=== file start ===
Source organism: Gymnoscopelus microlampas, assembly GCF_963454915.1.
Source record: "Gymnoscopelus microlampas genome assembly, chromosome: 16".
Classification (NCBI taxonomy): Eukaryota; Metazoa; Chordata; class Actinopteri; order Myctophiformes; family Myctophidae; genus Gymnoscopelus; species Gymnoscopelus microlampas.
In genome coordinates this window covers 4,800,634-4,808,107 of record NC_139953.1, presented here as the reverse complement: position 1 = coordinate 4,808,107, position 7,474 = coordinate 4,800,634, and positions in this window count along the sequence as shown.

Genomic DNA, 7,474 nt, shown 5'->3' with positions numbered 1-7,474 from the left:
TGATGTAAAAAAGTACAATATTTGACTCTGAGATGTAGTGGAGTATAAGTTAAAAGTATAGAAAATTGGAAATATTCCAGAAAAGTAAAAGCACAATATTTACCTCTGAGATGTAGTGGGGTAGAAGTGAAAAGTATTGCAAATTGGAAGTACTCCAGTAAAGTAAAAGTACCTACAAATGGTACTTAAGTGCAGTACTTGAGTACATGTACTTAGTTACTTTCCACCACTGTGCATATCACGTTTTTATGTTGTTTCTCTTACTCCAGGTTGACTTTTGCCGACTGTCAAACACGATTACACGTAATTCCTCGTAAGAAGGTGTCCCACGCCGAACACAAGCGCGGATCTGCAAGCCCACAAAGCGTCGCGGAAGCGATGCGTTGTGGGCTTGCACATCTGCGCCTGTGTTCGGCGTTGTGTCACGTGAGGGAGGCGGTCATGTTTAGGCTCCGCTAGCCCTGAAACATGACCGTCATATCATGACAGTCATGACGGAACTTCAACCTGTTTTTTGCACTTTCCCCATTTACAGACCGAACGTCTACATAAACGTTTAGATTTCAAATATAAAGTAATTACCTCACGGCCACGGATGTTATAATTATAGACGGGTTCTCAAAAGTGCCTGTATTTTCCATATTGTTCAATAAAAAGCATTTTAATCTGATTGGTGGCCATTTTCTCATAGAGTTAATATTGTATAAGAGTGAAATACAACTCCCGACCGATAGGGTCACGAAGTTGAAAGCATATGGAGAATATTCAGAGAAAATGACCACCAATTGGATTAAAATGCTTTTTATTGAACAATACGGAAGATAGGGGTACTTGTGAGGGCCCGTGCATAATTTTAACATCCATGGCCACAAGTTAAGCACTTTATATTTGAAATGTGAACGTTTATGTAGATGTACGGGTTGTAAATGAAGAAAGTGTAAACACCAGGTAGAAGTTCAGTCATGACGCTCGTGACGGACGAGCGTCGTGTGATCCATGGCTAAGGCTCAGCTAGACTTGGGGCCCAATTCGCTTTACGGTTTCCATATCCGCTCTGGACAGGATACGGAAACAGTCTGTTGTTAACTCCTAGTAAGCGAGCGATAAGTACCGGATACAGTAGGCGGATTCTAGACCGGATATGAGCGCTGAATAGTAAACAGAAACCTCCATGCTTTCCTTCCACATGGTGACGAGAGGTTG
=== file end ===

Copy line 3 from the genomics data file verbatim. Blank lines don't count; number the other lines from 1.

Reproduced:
Classification (NCBI taxonomy): Eukaryota; Metazoa; Chordata; class Actinopteri; order Myctophiformes; family Myctophidae; genus Gymnoscopelus; species Gymnoscopelus microlampas.